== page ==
The secret to seeing (and photographing) seals when kayaking


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Remember to look behind you

The biggest secret to seeing seals close up while kayaking shouldn’t be a secret at all… It’s simply to remember to look behind yourself. It is illegal to approach a seal too closely (federal marine mammal act), but it is not illegal for them to approach you. So let them do the hard work and stay out of trouble yourself.

A curious seal popping its head up for a better view

Seals can be curious, outgoing and social creatures, however after hundreds of years of being hunted by people they can also be rather shy and skittish, especially if you go charging after them in your kayak (or other boat). If you respect them and give them space, their curiosity will often get the better of them and they will actually come towards you, and you will find them closer than if you had tried approaching them.

A whole bunch of curious seals

Often though, for them to approach to their very closest, they will try and sneak up on you so that they can watch you without your knowing. This means that after they have arrived fairly close, they will dive down and come up behind you. They feel safer this way, seeing without being seen, and so if you remember to turn and look behind from time to time you might just be surprised to see that you are the one being watched.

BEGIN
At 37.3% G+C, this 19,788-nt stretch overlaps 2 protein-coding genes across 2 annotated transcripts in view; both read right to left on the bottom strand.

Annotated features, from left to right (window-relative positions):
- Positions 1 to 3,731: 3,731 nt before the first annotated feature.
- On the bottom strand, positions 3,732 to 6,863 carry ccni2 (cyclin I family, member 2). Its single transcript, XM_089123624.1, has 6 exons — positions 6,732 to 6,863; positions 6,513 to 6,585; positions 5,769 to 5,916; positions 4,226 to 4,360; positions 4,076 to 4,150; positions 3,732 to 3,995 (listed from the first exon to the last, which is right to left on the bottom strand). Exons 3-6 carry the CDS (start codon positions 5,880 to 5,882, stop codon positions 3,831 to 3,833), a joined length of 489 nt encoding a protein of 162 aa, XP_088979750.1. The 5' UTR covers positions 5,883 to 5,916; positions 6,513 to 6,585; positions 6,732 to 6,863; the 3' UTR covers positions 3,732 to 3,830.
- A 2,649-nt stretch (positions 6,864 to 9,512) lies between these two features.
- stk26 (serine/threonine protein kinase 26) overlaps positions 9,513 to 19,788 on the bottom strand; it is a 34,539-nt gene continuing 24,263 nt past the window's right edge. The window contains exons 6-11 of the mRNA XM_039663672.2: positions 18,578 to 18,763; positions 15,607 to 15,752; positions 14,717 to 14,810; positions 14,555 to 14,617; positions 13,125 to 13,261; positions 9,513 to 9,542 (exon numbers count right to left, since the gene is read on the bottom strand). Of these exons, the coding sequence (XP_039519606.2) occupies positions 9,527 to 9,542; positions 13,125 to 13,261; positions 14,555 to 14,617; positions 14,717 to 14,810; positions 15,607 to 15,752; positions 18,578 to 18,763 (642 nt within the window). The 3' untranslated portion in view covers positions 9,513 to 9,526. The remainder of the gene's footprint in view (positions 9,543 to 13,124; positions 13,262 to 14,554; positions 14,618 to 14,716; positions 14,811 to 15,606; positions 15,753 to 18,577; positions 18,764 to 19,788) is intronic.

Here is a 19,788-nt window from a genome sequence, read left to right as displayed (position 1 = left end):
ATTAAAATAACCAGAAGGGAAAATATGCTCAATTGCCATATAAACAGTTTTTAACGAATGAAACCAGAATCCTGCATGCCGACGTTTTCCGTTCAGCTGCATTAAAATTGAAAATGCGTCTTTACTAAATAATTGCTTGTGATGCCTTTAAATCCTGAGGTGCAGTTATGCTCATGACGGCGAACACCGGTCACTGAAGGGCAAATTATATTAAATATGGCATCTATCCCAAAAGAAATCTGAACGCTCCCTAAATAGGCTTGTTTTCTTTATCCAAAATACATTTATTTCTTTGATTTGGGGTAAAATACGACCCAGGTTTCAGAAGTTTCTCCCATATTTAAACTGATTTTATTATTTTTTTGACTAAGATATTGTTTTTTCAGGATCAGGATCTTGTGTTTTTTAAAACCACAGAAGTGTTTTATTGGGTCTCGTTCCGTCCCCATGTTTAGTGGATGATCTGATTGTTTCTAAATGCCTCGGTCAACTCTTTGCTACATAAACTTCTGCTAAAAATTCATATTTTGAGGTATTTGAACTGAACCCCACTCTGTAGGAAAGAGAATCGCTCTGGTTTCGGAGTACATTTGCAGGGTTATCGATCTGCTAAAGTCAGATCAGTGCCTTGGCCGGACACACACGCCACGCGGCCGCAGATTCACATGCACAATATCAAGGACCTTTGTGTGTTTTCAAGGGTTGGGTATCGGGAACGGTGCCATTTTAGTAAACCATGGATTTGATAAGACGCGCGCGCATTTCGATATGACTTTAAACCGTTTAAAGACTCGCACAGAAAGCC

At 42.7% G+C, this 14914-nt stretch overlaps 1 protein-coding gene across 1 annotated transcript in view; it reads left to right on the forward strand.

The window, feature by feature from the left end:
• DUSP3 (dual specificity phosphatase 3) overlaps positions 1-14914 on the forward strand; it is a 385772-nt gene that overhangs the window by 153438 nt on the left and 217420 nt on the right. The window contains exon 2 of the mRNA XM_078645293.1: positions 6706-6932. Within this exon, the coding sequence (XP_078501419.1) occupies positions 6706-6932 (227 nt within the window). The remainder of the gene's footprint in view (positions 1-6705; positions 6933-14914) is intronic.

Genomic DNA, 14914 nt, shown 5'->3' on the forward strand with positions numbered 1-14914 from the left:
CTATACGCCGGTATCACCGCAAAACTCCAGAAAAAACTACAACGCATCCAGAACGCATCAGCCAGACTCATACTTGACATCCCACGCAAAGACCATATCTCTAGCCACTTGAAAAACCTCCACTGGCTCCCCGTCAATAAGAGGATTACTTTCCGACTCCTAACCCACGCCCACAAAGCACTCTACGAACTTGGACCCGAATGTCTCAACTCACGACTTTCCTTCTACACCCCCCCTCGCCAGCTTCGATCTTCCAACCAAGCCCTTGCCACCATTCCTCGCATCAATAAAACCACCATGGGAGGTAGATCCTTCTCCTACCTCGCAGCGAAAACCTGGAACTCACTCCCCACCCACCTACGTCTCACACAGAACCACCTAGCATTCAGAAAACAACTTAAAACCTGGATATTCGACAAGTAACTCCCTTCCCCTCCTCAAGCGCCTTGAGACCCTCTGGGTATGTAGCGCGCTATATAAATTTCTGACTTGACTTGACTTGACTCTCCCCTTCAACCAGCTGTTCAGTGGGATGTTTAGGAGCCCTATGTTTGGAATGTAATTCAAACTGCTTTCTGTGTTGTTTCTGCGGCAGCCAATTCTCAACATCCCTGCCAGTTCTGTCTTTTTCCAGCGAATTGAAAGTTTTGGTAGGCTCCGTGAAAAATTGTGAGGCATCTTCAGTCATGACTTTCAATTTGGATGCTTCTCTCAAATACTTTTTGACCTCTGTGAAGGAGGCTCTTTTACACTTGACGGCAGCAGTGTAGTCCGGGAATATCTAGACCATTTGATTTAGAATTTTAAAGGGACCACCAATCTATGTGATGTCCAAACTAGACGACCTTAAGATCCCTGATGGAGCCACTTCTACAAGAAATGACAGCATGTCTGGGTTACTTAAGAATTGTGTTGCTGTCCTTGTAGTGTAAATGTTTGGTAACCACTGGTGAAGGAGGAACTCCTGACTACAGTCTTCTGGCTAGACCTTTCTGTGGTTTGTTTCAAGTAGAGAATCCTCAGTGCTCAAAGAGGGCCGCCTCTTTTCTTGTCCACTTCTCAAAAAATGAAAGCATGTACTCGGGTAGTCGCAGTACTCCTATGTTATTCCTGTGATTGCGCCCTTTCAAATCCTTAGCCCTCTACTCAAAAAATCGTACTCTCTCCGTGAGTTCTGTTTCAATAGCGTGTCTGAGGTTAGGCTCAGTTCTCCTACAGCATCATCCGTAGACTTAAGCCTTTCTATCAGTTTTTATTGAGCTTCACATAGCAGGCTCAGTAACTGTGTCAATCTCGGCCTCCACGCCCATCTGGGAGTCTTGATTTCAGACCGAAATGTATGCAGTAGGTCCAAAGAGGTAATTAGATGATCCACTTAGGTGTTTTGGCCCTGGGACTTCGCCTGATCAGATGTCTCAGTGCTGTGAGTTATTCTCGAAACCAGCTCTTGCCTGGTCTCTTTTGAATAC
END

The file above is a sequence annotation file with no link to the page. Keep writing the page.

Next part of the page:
This seal approached me, and then dove down and swam under my kayak, inspecting it from underneath, before swimming off

While having a long lens on your camera can be great for taking photographs of wildlife from your kayak, it can also help your image if the seals come to you, giving you a close up no matter what camera you are using. For more tips try reading Kayak wildlife photography tips.

Sometimes these gentle creatures will feel most comfortable with a friend to watch their backs and egg them on

About Galen Leeds Photography

Nature and wildlife photographer, exploring the world on his feet and from his kayak. Among other genres, he is one of the leading kayak photographers in Northern California. To learn more about him, visit him on his website- www.galenleeds.net
This entry was posted in How to, kayak photography, marine life, nature photography, Photo Essay, seals, wildlife photography and tagged , , , , , . Bookmark the permalink.

4 Responses to The secret to seeing (and photographing) seals when kayaking

  1. Mattie Ivy says:

    My favorite curious – and generally friendly – creatures of the bay! I love the squadron of seals shot.

  2. Your photographs are wonderful. I saw a harbor seal this past weekend in Boston. He did exactly what you talked about. He popped up right next to the boat, took a look at me, disappeared, and surfaced just behind the boat. Now if I can just get some better pictures of the wild dolphins I see. I am usually too busy watching them to remember to take photos!

    • Thank you very much. I am glad to hear that our East Coast and West Coast harbor seals share this same careful curiosity. It keeps me relevant… Except when it comes to dolphins. Unfortunately dolphins are so uncommon in the waters I find myself kayaking in that I have not been able to study them and come up with a good technique. I’ll have to remedy that.

      Thank you for stopping by. I look forward to Reading your blog in more detail when I am in front of a computer and not just my phone

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